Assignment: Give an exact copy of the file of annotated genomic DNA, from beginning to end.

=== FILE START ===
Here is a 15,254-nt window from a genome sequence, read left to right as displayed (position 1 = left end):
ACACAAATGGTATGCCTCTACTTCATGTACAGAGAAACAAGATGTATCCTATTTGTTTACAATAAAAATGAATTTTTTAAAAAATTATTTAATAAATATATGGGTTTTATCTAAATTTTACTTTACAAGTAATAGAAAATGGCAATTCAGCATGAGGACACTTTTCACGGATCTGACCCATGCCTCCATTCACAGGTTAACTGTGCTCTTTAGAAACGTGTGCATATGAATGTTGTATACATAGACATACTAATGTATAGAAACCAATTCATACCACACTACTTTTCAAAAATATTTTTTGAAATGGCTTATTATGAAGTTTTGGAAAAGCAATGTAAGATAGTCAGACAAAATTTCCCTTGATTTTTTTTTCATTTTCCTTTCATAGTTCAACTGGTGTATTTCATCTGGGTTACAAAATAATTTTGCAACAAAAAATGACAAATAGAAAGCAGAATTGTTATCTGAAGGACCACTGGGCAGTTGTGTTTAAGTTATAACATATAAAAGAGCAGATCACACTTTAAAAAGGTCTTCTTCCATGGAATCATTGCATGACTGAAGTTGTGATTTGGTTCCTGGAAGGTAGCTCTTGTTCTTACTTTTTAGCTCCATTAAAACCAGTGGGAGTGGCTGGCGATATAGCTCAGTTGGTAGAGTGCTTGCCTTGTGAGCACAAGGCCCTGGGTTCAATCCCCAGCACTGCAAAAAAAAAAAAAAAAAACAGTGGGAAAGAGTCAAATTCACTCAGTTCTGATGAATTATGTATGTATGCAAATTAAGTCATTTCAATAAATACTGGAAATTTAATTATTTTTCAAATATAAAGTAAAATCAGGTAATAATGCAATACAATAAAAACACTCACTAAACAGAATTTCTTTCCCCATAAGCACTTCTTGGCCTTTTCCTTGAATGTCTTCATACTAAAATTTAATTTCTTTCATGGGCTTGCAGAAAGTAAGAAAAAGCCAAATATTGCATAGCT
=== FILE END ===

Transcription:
Here is a 15,254-nt window from a genome sequence, read left to right as displayed (position 1 = left end):
ACACAAATGGTATGCCTCTACTTCATGTACAGAGAAACAAGATGTATCCTATTTGTTTACAATAAAAATGAATTTTTTAAAAAATTATTTAATAAATATATGGGTTTTATCTAAATTTTACTTTACAAGTAATAGAAAATGGCAATTCAGCATGAGGACACTTTTCACGGATCTGACCCATGCCTCCATTCACAGGTTAACTGTGCTCTTTAGAAACGTGTGCATATGAATGTTGTATACATAGACATACTAATGTATAGAAACCAATTCATACCACACTACTTTTCAAAAATATTTTTTGAAATGGCTTATTATGAAGTTTTGGAAAAGCAATGTAAGATAGTCAGACAAAATTTCCCTTGATTTTTTTTTCATTTTCCTTTCATAGTTCAACTGGTGTATTTCATCTGGGTTACAAAATAATTTTGCAACAAAAAATGACAAATAGAAAGCAGAATTGTTATCTGAAGGACCACTGGGCAGTTGTGTTTAAGTTATAACATATAAAAGAGCAGATCACACTTTAAAAAGGTCTTCTTCCATGGAATCATTGCATGACTGAAGTTGTGATTTGGTTCCTGGAAGGTAGCTCTTGTTCTTACTTTTTAGCTCCATTAAAACCAGTGGGAGTGGCTGGCGATATAGCTCAGTTGGTAGAGTGCTTGCCTTGTGAGCACAAGGCCCTGGGTTCAATCCCCAGCACTGCAAAAAAAAAAAAAAAAAACAGTGGGAAAGAGTCAAATTCACTCAGTTCTGATGAATTATGTATGTATGCAAATTAAGTCATTTCAATAAATACTGGAAATTTAATTATTTTTCAAATATAAAGTAAAATCAGGTAATAATGCAATACAATAAAAACACTCACTAAACAGAATTTCTTTCCCCATAAGCACTTCTTGGCCTTTTCCTTGAATGTCTTCATACTAAAATTTAATTTCTTTCATGGGCTTGCAGAAAGTAAGAAAAAGCCAAATATTGCATAGCT